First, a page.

Gameplay objectives are pretty dull too. The basic idea is that you traverse the map, slowly loosening Terra Nova’s grip on the city by completing tasks. Most of these task will have you shooting enemies and destroying machinery that is run by a leading member of Terra Nova’s organisation. Destroy enough of their assets and they get pissed off enough to appear on the map as boss fights. From here, you rinse and repeat, killing more important figures as you climb the corporate ladder. Each mission or boss battle let’s you know a percentage level of success – the lower the level, the harder the fight.
It isn’t long before these missions become repetitive. In fact, for each section of Terra-Nova you’re attempting to destroy, the missions play out almost identically. For example, tackling the security forces of Terra-Nova will see you tasked with blowing up their vehicles, first by disabling the power source that controls the door to the parking lot, and then by simply shooting the vehicles a few times. Sounds okay, right? The problem is, I did this very same mission at almost identical looking locations five or six times. By the end, the whole thing feels mentally draining.
Side missions are also coma inducing, seemingly offering zero incentive to complete them outside of trophy hunting. Yes, they help gain XP and intel on leaders, but this can all be done without straying from the main objectives. What’s worse is how shockingly bad these side activities are. One such activity involves scaling propaganda towers to weaken the enemy. It might sound simple, but these towers become increasingly difficult, with platformer style jumps and timing required to reach the top. The whole thing feels like a frustrating, pointless, mess. If that wasn’t bad enough, another activity will see you driving around sections of the city to complete time trials. Again, it’s bare-boned and pointless, with cars that handle like a fat kid on a micro-scooter. On one occasion (the only occasion) I restarted a race after a poor opening corner, only to find another vehicle had stopped in front of the start line, preventing my car from moving. Further restarts failed to resolve the poorly parked car, so I gave up.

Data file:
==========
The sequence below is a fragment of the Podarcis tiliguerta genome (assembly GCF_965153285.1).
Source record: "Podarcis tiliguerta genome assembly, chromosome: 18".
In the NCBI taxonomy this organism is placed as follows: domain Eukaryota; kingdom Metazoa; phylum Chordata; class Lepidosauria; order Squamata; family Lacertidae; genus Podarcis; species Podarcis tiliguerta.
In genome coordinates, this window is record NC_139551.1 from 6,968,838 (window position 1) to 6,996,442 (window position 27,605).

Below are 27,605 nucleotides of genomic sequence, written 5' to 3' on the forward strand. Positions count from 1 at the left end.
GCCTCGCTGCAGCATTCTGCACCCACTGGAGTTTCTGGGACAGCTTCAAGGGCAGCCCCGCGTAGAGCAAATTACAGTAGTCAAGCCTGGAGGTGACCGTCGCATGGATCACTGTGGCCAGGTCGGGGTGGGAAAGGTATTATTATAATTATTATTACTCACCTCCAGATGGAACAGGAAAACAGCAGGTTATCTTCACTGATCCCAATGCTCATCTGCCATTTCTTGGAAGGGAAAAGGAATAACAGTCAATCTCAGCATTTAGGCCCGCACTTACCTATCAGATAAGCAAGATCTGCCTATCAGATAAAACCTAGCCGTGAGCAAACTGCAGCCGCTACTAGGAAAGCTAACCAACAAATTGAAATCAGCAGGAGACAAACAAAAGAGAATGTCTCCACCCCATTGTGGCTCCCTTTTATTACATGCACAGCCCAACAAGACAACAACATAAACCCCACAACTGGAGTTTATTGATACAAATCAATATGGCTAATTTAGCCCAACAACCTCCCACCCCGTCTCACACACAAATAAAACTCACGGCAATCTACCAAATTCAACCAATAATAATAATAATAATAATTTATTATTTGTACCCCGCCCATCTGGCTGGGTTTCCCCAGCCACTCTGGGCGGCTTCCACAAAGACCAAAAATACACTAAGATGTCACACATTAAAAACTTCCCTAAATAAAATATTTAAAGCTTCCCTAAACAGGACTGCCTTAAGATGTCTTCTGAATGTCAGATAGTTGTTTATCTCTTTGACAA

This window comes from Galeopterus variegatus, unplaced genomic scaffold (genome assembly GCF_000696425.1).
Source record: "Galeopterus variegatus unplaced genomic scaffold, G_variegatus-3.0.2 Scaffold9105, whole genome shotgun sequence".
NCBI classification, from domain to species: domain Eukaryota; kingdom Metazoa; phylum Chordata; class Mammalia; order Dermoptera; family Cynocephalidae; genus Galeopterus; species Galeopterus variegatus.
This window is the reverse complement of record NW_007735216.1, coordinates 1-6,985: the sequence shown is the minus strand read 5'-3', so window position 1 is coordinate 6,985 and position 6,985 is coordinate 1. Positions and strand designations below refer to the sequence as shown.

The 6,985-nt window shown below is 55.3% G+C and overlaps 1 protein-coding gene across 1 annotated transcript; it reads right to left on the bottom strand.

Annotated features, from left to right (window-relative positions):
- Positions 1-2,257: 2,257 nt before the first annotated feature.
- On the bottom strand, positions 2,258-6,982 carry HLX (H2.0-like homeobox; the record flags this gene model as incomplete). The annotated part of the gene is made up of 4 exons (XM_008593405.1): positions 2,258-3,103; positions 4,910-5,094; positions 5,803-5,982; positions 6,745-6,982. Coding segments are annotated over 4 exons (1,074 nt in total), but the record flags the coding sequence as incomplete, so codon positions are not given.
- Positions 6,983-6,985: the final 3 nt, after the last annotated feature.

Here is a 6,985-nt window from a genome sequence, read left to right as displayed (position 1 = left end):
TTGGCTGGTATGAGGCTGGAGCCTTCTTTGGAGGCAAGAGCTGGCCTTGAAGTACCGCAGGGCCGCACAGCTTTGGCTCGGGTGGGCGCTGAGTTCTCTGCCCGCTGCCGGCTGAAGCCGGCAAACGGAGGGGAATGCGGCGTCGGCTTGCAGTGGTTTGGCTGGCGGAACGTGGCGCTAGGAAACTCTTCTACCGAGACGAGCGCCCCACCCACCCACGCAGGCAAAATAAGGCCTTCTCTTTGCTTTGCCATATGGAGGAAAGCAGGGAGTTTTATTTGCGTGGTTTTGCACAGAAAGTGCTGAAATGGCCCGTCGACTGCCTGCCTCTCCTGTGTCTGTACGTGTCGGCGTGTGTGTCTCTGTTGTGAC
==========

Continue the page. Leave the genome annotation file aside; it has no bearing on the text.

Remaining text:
Fortunately, Crackdown 3’s boss encounters are one of the few highlights of the experience. Although again slightly repetitive (so many of them are dudes in mechs), they do at least add some variation in how you tackle them. For example, bosses often come accompanied with endless waves of mobs, and killing these mobs helps to regenerate your shield. I often found myself torn between all out DPS on the boss or a more steady approach, farming the mobs for the shield boost. Don’t get me wrong, it’s still all fairly basic stuff, but at least its a change of pace from the boring missions.